Over the weekend I bought a Hampton Bay Ceiling Fan Light Kit from Home Depot. The colors of the finishes in the bedroom where the ceiling fan is located are all some sort of antique brass. The metal finish colors intentionally don’t match in the room. I didn’t want to spend life hours searching for the exact shade of antique brass so I decided to go with an eclectic look that would hopefully, thoughtfully coordinate.
My previous experience when buying products with finishes is there will be a hand-drawn check mark in black marker, checking off the box that indicated whether the finish color was () white () antique brass () polished brass () black or () satin nickel.
I saw the colors listed on the box but no black check mark. “Uh oh”, I thought, “which color will it be?” I opened the box. From past experience purchasing products with the hand drawn check black marker checkmark, the color marked on the box and the color inside did not match requiring a drive back to Home Depot.
I found that all the finishes were included. This took a few seconds to comprehend, it was so odd and different from my previous experiences. Not quite believing it I looked back at the box to see which finish was indicated to be in the box. I confirmed they all were included. Wow, this solution gives me lots of options. I can change the color if and when I choose to. If the antique brass color is not quite right, I can make an in-the-moment decision to choose another finish. There’s minimal risk my finish will not be included in the box, saving me time and minimizing frustration.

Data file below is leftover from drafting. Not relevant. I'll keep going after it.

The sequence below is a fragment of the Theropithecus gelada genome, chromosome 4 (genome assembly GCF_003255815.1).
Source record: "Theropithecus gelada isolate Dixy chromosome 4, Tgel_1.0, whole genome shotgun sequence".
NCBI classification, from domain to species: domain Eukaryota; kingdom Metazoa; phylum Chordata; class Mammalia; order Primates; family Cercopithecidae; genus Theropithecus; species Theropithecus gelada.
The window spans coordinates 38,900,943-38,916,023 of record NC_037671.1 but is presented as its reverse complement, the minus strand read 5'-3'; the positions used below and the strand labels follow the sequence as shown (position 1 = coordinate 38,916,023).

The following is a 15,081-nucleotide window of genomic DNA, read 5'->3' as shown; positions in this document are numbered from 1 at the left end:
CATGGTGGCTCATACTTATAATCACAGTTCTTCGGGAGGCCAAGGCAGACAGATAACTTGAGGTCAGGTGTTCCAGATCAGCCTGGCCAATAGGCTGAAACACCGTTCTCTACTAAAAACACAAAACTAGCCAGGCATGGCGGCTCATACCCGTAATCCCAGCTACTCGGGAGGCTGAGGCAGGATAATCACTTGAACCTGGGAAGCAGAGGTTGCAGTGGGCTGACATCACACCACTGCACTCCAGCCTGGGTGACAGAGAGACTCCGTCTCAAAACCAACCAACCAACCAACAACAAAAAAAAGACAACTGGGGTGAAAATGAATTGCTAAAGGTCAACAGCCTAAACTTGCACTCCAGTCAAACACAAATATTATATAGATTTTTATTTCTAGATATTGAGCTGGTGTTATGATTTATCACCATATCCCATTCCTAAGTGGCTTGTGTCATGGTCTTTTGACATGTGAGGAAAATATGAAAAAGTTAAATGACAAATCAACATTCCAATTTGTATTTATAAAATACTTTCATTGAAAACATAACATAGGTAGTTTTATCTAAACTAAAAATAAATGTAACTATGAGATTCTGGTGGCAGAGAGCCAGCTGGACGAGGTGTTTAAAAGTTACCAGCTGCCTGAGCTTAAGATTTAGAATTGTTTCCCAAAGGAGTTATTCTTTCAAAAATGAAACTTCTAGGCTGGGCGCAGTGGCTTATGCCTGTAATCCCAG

Here’s my guess on how this process improvement occurred:
- someone listened to the customers who complained they didn’t like the finishes, or they were wasting time exchanging mismatched boxes, or the finish they wanted wasn’t available. Someone listened.
- Someone listened to Home Depot, the distribution channel, that was receiving complaints and other feedback. Someone listened.
- Someone measured:
- the time and cost it took to physically mark the box with a black marker
- the savings of minimizing the labor to mark the box and the expense of procuring the markers
- the cost of having product taking up shelf space because the finish color was not the desired color
- the cost of re-stocking when the finish color was not right
- the cost of dissatisfied customers
- the cost of monitoring which trends in light kit finishes would sell
- the cost of damaging relationships with distributors
Someone calculated the cost of:
- including four finishes in each box
Someone asked if the cost if the increased cost of including four finishes was justified in hard dollar cost savings, minimized consumer complaints, maximized consumer satisfaction, strengthened the relationship with the distribution channels and would be the manifestation of the brand they want to be known for.
My guess is that including all four finishes does accomplish all those things. However, Hampton Bay can’t stop now, they need to keep asking . . . and listening.